What is the relationship between the poem "Virtue" and the conventional Carpe Diem motif?

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mrs-campbell eNotes educator| Certified Educator

The poem "Virtue" is about how life is completely transitory; it ends.  Herbert uses a rose, a day, and spring to illustrate how life ends (day turns into night, roses fade and die, and spring turns to winter).  Then, at the end, he states that the way to fight against inevitable death is to live a good life, so that your impact lasts longer than you do.  He states, "Only a sweet and virtuous soul...lives."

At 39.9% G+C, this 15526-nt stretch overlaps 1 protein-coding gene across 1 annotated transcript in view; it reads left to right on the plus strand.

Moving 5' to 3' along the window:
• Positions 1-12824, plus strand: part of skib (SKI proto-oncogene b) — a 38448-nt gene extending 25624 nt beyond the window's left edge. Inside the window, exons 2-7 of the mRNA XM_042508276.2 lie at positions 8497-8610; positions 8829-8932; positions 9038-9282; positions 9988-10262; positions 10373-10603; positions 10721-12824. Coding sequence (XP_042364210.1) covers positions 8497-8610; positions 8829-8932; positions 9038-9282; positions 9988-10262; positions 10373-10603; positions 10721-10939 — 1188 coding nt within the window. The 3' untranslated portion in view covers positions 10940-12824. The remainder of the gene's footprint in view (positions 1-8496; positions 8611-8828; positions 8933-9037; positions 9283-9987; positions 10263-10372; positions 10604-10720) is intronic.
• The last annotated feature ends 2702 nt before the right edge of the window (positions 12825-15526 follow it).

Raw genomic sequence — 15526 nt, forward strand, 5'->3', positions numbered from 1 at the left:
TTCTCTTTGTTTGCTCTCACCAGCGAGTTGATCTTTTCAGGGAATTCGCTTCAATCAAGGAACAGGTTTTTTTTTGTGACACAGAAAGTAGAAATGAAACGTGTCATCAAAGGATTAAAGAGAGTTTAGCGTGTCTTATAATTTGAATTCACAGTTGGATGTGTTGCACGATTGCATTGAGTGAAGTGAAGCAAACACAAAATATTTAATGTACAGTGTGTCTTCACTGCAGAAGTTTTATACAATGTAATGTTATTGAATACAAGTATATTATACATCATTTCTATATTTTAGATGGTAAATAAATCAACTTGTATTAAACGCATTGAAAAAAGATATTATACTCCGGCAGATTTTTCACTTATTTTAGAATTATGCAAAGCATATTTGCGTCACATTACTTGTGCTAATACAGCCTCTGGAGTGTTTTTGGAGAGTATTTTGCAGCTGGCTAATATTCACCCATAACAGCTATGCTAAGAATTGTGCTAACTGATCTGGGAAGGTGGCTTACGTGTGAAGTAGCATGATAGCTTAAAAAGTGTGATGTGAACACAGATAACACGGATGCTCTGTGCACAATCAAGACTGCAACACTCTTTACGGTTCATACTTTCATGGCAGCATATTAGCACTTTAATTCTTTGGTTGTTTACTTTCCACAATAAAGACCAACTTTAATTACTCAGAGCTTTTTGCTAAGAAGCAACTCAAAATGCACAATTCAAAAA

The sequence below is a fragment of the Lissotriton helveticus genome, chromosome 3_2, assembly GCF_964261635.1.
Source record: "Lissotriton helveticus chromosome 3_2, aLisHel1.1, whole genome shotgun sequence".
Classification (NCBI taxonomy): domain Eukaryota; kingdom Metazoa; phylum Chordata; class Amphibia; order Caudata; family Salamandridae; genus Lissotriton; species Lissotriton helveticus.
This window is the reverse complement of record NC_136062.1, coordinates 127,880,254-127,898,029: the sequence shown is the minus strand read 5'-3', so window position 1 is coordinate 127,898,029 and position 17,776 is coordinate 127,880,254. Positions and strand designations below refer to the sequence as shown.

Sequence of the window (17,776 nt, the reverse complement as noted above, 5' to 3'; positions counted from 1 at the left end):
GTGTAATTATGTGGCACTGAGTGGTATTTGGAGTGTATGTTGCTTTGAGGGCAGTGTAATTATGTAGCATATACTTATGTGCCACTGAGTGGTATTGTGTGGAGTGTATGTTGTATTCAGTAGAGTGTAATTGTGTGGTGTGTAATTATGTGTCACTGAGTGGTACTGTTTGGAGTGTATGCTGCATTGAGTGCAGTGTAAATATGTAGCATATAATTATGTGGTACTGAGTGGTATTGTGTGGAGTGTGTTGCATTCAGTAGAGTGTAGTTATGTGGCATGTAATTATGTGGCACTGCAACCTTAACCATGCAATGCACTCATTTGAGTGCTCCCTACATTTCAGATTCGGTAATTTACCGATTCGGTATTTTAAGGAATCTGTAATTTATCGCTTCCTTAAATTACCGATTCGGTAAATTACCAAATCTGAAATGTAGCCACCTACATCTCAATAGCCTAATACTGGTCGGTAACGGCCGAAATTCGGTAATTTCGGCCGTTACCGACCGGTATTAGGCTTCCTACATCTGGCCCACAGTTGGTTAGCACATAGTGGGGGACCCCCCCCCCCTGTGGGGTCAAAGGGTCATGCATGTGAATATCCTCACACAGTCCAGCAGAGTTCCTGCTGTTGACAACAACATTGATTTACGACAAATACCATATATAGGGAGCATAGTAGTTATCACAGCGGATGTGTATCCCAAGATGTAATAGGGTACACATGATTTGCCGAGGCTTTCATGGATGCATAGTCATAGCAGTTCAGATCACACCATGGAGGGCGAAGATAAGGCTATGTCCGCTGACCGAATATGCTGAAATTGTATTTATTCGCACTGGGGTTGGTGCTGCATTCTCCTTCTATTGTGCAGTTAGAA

So, if you are to take both sides of his poem, and work "carpe diem" into it, it can be applied.  Carpe diem means "seize the day," and if we have the attitude that all days end and go away forever, shouldn't we be more keen on making the most out of each day that we have?  If the end is coming, the time we have is more precious, so we should seize each moment, to make the most out of it.  Then, if we take Herbert's words to heart and believe that living a virtuous life is the only way to cheat death in a way, we should be spending every single moment seizing upon opportunities each day to live virtuously.  So, seize the day because time is short, and seize the day to live virtuously, in order to make a greater impact.

Those are just a couple ideas; I hope they help!

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